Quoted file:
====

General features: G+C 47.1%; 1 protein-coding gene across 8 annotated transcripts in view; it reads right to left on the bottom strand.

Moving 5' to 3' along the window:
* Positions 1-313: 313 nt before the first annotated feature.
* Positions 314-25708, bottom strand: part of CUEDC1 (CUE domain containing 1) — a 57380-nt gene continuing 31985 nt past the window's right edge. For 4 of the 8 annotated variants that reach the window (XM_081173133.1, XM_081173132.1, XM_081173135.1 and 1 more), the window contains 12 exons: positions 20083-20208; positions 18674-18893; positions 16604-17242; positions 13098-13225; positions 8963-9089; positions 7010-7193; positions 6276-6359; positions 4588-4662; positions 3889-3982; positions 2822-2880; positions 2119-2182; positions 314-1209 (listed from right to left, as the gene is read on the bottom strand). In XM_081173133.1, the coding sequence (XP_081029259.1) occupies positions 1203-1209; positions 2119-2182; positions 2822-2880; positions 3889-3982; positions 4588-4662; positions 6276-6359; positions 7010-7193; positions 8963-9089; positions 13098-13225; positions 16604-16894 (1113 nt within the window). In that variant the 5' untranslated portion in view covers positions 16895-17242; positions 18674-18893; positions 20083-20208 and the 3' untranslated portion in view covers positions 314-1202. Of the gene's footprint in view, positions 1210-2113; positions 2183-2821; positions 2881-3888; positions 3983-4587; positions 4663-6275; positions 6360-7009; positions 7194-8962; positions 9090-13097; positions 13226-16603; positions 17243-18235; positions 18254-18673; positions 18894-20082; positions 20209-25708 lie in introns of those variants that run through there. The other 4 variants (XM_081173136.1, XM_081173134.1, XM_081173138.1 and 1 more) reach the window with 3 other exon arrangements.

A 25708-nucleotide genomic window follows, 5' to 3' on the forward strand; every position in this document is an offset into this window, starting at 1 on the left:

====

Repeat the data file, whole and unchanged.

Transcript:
General features: G+C 47.1%; 1 protein-coding gene across 8 annotated transcripts in view; it reads right to left on the bottom strand.

Moving 5' to 3' along the window:
* Positions 1-313: 313 nt before the first annotated feature.
* Positions 314-25708, bottom strand: part of CUEDC1 (CUE domain containing 1) — a 57380-nt gene continuing 31985 nt past the window's right edge. For 4 of the 8 annotated variants that reach the window (XM_081173133.1, XM_081173132.1, XM_081173135.1 and 1 more), the window contains 12 exons: positions 20083-20208; positions 18674-18893; positions 16604-17242; positions 13098-13225; positions 8963-9089; positions 7010-7193; positions 6276-6359; positions 4588-4662; positions 3889-3982; positions 2822-2880; positions 2119-2182; positions 314-1209 (listed from right to left, as the gene is read on the bottom strand). In XM_081173133.1, the coding sequence (XP_081029259.1) occupies positions 1203-1209; positions 2119-2182; positions 2822-2880; positions 3889-3982; positions 4588-4662; positions 6276-6359; positions 7010-7193; positions 8963-9089; positions 13098-13225; positions 16604-16894 (1113 nt within the window). In that variant the 5' untranslated portion in view covers positions 16895-17242; positions 18674-18893; positions 20083-20208 and the 3' untranslated portion in view covers positions 314-1202. Of the gene's footprint in view, positions 1210-2113; positions 2183-2821; positions 2881-3888; positions 3983-4587; positions 4663-6275; positions 6360-7009; positions 7194-8962; positions 9090-13097; positions 13226-16603; positions 17243-18235; positions 18254-18673; positions 18894-20082; positions 20209-25708 lie in introns of those variants that run through there. The other 4 variants (XM_081173136.1, XM_081173134.1, XM_081173138.1 and 1 more) reach the window with 3 other exon arrangements.

A 25708-nucleotide genomic window follows, 5' to 3' on the forward strand; every position in this document is an offset into this window, starting at 1 on the left: